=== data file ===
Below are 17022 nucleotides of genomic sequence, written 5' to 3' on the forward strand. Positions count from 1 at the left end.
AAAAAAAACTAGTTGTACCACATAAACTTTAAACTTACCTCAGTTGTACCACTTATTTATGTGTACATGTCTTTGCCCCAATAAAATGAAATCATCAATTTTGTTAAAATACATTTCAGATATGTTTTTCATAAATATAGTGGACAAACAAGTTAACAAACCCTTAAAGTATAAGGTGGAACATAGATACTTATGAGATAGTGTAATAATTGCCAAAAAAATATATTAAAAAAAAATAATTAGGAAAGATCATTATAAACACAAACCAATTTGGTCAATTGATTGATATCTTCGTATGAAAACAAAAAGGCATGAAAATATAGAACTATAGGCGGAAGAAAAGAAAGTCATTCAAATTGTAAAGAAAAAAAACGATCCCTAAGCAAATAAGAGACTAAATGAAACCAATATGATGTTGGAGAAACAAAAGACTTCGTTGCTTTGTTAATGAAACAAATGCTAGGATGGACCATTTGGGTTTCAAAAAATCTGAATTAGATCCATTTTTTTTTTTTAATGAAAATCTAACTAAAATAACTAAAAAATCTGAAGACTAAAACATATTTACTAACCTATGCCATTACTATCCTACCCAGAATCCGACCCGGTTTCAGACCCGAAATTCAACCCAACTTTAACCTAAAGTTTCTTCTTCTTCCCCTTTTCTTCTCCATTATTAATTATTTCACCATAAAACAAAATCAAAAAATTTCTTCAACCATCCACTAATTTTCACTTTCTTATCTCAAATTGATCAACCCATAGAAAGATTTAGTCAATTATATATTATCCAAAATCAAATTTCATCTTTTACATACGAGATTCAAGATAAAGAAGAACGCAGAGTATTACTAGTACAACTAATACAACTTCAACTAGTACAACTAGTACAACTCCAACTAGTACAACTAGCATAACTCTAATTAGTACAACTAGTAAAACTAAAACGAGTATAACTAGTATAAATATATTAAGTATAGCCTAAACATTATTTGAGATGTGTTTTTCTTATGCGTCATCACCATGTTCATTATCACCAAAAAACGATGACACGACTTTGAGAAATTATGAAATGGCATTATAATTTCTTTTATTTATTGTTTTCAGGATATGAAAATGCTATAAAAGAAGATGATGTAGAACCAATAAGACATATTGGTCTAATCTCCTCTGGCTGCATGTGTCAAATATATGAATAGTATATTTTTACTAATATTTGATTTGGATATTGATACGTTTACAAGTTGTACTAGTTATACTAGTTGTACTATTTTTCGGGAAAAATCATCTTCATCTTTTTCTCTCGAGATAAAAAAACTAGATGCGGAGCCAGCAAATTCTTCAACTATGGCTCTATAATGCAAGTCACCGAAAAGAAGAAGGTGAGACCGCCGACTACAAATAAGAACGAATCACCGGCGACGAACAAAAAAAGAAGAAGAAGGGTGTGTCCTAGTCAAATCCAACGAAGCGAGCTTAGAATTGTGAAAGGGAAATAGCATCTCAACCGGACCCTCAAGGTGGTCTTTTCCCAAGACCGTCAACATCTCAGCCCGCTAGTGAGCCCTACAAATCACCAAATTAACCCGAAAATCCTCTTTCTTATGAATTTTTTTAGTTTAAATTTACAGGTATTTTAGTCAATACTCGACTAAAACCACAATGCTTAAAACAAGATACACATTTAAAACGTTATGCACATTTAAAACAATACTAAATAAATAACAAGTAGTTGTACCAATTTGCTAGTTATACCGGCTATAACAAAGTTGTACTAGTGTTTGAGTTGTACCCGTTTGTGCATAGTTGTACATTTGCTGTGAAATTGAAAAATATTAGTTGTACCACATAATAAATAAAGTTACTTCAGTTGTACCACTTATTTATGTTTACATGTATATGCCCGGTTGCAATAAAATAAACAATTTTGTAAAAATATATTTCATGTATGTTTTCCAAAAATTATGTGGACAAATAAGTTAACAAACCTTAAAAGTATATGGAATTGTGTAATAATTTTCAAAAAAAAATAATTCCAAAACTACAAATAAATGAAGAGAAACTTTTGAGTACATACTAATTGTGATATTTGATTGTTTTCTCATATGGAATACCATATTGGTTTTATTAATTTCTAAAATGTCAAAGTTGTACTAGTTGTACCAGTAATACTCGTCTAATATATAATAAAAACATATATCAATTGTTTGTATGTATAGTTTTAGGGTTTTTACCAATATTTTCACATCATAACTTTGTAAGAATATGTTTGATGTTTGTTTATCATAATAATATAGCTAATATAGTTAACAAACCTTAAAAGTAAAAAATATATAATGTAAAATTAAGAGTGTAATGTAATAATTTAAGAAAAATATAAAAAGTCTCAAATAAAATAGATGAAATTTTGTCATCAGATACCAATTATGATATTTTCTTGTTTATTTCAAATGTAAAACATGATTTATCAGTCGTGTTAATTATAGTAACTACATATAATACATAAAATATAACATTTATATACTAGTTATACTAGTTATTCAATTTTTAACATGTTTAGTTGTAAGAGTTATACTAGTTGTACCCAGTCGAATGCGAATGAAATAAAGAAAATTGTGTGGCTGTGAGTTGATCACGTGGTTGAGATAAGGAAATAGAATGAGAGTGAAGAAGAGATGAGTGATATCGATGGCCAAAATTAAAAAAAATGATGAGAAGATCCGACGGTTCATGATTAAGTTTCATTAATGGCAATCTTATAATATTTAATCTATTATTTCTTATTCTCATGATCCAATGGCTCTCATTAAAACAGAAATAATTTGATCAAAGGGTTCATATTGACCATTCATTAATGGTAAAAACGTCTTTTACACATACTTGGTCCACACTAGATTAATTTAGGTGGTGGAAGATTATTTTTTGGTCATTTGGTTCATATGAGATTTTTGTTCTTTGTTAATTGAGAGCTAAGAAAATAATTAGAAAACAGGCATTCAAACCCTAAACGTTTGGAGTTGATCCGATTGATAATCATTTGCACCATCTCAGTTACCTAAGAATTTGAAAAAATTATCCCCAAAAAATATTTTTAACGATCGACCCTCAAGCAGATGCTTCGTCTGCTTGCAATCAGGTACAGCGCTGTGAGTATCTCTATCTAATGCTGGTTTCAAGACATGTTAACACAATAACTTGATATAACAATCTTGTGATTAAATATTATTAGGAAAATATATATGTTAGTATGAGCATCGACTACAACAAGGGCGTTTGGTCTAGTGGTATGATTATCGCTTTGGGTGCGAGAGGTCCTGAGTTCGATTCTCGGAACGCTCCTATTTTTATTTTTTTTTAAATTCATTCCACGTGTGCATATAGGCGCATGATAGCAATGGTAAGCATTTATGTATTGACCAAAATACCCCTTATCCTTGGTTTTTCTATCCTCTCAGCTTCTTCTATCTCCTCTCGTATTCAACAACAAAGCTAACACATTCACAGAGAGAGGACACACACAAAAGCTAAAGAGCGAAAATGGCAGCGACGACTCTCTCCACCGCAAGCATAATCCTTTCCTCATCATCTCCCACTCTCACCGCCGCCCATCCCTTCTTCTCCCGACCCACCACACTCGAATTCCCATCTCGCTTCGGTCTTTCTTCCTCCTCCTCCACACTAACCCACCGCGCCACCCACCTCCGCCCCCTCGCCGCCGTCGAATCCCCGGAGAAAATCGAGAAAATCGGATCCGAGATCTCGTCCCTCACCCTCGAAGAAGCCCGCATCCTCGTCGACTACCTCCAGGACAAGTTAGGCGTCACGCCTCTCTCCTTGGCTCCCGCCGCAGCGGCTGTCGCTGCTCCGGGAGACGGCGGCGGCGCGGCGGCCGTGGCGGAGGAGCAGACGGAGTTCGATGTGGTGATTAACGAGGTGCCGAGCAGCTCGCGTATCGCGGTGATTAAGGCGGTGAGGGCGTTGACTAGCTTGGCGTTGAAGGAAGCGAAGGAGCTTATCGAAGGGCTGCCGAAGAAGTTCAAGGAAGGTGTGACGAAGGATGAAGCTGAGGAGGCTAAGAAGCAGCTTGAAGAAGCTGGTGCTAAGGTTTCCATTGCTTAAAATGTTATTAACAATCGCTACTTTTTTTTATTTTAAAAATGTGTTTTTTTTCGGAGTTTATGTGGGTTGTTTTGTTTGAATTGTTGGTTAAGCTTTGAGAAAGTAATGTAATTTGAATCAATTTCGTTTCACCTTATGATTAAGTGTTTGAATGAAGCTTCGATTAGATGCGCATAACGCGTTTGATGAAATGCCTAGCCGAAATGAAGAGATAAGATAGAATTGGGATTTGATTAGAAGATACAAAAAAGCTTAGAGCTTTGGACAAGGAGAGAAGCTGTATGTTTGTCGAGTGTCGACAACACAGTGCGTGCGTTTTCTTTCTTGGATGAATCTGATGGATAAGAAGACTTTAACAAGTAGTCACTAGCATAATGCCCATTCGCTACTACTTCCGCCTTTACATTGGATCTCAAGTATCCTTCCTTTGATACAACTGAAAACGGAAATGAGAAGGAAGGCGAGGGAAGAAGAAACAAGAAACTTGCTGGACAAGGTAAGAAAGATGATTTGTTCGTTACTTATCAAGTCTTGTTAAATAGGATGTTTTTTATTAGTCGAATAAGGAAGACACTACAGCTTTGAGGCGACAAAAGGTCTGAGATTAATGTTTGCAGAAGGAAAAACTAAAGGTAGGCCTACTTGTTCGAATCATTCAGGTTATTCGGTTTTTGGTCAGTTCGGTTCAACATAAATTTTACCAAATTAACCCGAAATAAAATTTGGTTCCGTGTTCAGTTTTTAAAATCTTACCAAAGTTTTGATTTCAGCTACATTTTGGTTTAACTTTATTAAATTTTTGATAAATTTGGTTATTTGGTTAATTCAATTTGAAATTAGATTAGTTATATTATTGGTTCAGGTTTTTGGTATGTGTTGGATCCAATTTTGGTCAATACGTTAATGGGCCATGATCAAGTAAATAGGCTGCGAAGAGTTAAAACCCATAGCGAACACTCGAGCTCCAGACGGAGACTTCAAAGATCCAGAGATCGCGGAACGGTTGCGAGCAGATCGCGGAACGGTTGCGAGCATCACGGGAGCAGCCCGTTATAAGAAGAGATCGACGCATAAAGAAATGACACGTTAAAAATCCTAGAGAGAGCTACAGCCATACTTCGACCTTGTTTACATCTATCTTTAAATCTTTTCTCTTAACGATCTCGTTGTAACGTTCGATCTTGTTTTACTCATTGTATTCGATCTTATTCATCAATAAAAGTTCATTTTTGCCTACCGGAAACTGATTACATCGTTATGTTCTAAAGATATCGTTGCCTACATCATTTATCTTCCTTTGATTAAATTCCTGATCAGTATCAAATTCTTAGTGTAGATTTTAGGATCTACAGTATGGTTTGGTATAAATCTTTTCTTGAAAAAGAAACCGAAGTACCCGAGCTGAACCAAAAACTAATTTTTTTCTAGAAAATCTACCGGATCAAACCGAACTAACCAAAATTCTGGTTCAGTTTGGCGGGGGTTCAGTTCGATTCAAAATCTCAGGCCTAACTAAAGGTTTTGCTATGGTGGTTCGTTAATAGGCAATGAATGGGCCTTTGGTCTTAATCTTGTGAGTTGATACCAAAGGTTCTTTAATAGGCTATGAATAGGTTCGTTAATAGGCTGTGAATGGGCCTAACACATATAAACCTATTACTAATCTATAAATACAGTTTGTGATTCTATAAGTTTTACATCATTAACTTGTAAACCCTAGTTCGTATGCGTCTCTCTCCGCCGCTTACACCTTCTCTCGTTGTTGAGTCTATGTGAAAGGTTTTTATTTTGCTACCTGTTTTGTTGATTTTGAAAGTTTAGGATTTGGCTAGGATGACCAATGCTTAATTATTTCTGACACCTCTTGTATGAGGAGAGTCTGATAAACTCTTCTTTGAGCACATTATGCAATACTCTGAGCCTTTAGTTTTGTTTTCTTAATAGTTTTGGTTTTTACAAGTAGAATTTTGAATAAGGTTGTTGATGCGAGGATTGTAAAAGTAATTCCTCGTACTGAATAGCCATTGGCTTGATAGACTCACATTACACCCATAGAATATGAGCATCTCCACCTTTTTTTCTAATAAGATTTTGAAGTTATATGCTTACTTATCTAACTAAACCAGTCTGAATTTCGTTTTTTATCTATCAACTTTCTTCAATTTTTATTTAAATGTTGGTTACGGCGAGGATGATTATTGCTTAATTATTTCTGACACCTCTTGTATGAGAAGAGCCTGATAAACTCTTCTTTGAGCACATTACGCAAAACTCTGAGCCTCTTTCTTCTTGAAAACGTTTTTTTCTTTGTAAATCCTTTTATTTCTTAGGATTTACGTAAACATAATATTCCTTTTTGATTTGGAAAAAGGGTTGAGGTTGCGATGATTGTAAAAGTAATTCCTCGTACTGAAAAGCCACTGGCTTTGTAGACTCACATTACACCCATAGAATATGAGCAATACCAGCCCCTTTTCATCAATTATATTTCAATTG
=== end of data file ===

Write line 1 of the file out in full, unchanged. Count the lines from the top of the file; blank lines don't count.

Below are 17022 nucleotides of genomic sequence, written 5' to 3' on the forward strand. Positions count from 1 at the left end.